The normal faulting activity begins slowly and builds up over a few days. Because this activation involves fluid circulation in a large crustal volume, the presence of a period during which the activity builds up and extends spatially [Karabulut et al., 2011] seems to be expected. Nur and Booker  have shown that the redistribution of the pore pressure by fluid flow can lead to a decrease of the strength of faults and delayed rupture.
 Once started, the normal faulting activity lasts for a long time. In Yalova and Tuzla, the seismicity is still considerably higher more than 10 years after the earthquake than what it was before. In Gemlik, where the permanent deformation is smaller, the activation lasted for about 10 months.
 Combined with other studies, the observations that we have reported show the variety and richness of the seismic triggering mechanisms involved. Transient or static Coulomb stress increases can both activate the same seismogenic structure. Which one dominates in a given case is necessarily a function of the distance to the source of the excitation. For instance, 3 months after the Izmit earthquake, the Yalova cluster was slightly activated by the Düzce earthquake nearly 200 km away, making dynamic stress the likely triggering excitation at that time [Daniel et al., 2006].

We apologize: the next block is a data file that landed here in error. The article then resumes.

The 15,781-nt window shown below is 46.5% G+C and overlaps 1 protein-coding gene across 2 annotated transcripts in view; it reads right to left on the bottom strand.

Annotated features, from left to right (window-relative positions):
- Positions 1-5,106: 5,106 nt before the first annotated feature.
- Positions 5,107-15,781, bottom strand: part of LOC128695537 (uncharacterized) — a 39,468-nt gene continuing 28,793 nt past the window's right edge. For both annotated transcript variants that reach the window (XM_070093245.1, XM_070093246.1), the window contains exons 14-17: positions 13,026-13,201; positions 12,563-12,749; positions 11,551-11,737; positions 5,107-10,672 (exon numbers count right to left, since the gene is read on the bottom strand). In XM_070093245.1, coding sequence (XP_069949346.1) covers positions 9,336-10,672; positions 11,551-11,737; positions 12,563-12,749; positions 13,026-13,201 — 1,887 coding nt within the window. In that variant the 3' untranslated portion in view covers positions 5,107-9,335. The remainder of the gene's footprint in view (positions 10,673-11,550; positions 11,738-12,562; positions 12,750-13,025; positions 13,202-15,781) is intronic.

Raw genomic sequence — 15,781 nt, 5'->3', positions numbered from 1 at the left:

The present observations reinforce the differences which have been previously observed between the response of extensional zones and strike-slip faults [Hill and Prejean, 2007; Durand et al., 2010]. The remarkable sensitivity of extensional clusters to stress excitation, which is often seen by the long range triggering of these clusters, is shown here by the very long duration of their activation. Their delayed response shows that the strain changes induced by the earthquake initiate physical processes which take some time to fully develop [Gomberg, 1996; Freed, 2005; Hill and Prejean, 2007]. The peak of activation occurs here after a few days, providing an order for the time constant of the processes involved.
 The present observations also confirm the limited time efficiency of dynamic triggering previously reported [e.g., Marsan, 2003; Voisin et al., 2004]. This characteristic which is displayed here for strike-slip faulting does not, however, apply to extensional clusters for which fluids may be the triggering agent [Durand et al., 2010].